A forebear of the dry Martini, the first-recorded recipe for the Marguerite appears in the 1900 edition of Harry Johnson’s New and Improved Bartender’s Manual. Although a part of the story of the dry Martini, it is still quite sweet with its 1-to-1 gin-to–dry vermouth ratio, not to mention the inclusion of anisette, a potent and sweet liqueur.
By 1903, Daly’s Bartenders’ Encyclopedia was still calling for Italian (sweet) vermouth in its Martini. However, in that same book, the Marguerite cocktail stipulates the use of French, and therefore dry, vermouth, showing the importance of this cocktail in the evolution of the Martini.
Just one year later, in the 1904 edition of Stuart’s Fancy Drinks and How to Mix Them, the orange curaçao is absent from the Marguerite, making it the first prominent cocktail recipe to omit a sweetener while simultaneously making a dry gin the star. “I may, of course, be biased here,” claims Plymouth’s Global Brand Ambassador, Sebastian Hamilton-Mudge, “however, it would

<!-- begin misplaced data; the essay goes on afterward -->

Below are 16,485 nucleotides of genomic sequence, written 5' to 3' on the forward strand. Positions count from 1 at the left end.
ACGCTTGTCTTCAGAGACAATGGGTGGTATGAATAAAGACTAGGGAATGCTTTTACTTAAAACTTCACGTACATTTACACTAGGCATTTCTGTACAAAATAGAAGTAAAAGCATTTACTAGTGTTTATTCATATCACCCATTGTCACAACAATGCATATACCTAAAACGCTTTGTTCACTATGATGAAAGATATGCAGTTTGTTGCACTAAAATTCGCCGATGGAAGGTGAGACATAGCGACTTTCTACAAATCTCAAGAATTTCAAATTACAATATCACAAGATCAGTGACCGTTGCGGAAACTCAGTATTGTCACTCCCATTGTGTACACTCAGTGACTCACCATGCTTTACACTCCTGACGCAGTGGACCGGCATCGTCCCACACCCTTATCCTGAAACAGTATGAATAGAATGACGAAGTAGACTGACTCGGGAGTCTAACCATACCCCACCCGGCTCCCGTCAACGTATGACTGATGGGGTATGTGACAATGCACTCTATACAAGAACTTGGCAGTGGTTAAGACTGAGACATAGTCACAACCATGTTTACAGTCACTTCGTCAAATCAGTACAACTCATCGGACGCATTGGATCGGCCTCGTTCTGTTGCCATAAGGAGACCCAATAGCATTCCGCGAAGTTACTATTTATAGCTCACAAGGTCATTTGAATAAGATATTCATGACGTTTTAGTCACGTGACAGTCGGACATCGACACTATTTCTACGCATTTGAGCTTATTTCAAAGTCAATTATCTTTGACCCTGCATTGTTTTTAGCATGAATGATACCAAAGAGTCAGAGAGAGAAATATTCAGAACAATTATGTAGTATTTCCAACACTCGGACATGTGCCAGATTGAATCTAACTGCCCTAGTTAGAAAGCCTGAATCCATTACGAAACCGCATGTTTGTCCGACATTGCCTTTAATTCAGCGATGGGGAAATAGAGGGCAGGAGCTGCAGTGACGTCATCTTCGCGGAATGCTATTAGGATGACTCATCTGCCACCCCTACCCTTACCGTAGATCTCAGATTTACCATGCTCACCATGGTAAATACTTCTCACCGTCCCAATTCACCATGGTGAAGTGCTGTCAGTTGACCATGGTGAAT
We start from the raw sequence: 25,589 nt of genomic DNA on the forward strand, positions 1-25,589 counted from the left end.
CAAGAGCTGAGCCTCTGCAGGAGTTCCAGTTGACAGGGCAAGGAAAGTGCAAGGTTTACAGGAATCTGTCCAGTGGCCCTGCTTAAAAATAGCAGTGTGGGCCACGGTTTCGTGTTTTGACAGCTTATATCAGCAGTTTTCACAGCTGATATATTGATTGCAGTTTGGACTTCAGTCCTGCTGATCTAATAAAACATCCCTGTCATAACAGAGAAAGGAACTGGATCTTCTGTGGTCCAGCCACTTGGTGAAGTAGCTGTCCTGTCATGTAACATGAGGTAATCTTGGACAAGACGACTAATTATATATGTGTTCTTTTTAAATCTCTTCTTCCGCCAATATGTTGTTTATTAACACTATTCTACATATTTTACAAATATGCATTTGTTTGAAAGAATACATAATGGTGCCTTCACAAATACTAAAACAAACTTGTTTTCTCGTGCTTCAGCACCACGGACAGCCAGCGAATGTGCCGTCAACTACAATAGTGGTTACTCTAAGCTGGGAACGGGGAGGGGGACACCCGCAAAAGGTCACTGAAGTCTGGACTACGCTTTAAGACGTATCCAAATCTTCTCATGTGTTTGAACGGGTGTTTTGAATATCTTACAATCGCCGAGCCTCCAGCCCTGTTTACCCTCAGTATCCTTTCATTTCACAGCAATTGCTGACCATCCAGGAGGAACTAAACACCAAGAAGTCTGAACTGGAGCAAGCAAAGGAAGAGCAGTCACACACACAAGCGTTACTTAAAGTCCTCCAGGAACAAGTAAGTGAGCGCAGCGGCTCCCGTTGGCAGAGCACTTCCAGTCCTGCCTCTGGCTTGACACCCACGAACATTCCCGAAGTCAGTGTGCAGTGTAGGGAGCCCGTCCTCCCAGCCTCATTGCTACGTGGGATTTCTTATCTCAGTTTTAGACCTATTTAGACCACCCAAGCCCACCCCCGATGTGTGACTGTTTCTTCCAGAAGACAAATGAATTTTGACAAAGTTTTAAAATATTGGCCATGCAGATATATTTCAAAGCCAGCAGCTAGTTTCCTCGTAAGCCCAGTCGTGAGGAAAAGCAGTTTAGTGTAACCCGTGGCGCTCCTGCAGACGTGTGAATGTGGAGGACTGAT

seem that Plymouth Gin certainly had the style and qualities that bartenders were looking for to finally let go of sugar, put gin in the limelight, and make a truly light and dry cocktail.”
These three recipes show the significance of the Marguerite cocktail in the evolution toward a dry-style Martini. The original ingredients for each version here show how Hamilton-Mudge adapted the recipes to use modern-day Plymouth Gin. He used corenwyn to compensate for the sweet ingredients used in those early incarnations.